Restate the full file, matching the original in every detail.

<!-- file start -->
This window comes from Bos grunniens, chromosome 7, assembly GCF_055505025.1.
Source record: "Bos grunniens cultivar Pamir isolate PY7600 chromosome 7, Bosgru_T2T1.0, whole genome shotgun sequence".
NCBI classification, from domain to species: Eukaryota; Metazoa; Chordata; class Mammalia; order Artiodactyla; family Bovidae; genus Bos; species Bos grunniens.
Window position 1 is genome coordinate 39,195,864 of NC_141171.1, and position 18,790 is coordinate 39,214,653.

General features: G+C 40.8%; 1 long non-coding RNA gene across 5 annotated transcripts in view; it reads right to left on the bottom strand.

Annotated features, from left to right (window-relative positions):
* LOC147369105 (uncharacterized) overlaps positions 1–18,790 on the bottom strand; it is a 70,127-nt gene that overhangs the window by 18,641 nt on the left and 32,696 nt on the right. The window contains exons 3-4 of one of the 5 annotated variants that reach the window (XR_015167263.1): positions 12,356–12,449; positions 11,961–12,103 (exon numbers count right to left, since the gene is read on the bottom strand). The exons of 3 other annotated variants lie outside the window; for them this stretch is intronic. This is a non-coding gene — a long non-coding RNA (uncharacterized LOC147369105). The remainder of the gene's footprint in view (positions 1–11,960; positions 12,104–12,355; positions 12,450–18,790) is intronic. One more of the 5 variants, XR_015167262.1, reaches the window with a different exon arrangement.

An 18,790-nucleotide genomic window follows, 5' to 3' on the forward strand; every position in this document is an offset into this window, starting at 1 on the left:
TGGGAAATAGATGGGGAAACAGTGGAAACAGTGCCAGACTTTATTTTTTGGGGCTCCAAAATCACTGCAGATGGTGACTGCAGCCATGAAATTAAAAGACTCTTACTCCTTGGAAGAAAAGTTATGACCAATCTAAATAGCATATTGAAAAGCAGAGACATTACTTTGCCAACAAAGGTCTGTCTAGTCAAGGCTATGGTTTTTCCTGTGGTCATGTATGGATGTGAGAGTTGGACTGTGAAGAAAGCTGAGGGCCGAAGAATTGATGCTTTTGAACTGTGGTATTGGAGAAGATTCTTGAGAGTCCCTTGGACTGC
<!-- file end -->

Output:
This window comes from Bos grunniens, chromosome 7, assembly GCF_055505025.1.
Source record: "Bos grunniens cultivar Pamir isolate PY7600 chromosome 7, Bosgru_T2T1.0, whole genome shotgun sequence".
NCBI classification, from domain to species: Eukaryota; Metazoa; Chordata; class Mammalia; order Artiodactyla; family Bovidae; genus Bos; species Bos grunniens.
Window position 1 is genome coordinate 39,195,864 of NC_141171.1, and position 18,790 is coordinate 39,214,653.

General features: G+C 40.8%; 1 long non-coding RNA gene across 5 annotated transcripts in view; it reads right to left on the bottom strand.

Annotated features, from left to right (window-relative positions):
* LOC147369105 (uncharacterized) overlaps positions 1–18,790 on the bottom strand; it is a 70,127-nt gene that overhangs the window by 18,641 nt on the left and 32,696 nt on the right. The window contains exons 3-4 of one of the 5 annotated variants that reach the window (XR_015167263.1): positions 12,356–12,449; positions 11,961–12,103 (exon numbers count right to left, since the gene is read on the bottom strand). The exons of 3 other annotated variants lie outside the window; for them this stretch is intronic. This is a non-coding gene — a long non-coding RNA (uncharacterized LOC147369105). The remainder of the gene's footprint in view (positions 1–11,960; positions 12,104–12,355; positions 12,450–18,790) is intronic. One more of the 5 variants, XR_015167262.1, reaches the window with a different exon arrangement.

An 18,790-nucleotide genomic window follows, 5' to 3' on the forward strand; every position in this document is an offset into this window, starting at 1 on the left:
TGGGAAATAGATGGGGAAACAGTGGAAACAGTGCCAGACTTTATTTTTTGGGGCTCCAAAATCACTGCAGATGGTGACTGCAGCCATGAAATTAAAAGACTCTTACTCCTTGGAAGAAAAGTTATGACCAATCTAAATAGCATATTGAAAAGCAGAGACATTACTTTGCCAACAAAGGTCTGTCTAGTCAAGGCTATGGTTTTTCCTGTGGTCATGTATGGATGTGAGAGTTGGACTGTGAAGAAAGCTGAGGGCCGAAGAATTGATGCTTTTGAACTGTGGTATTGGAGAAGATTCTTGAGAGTCCCTTGGACTGC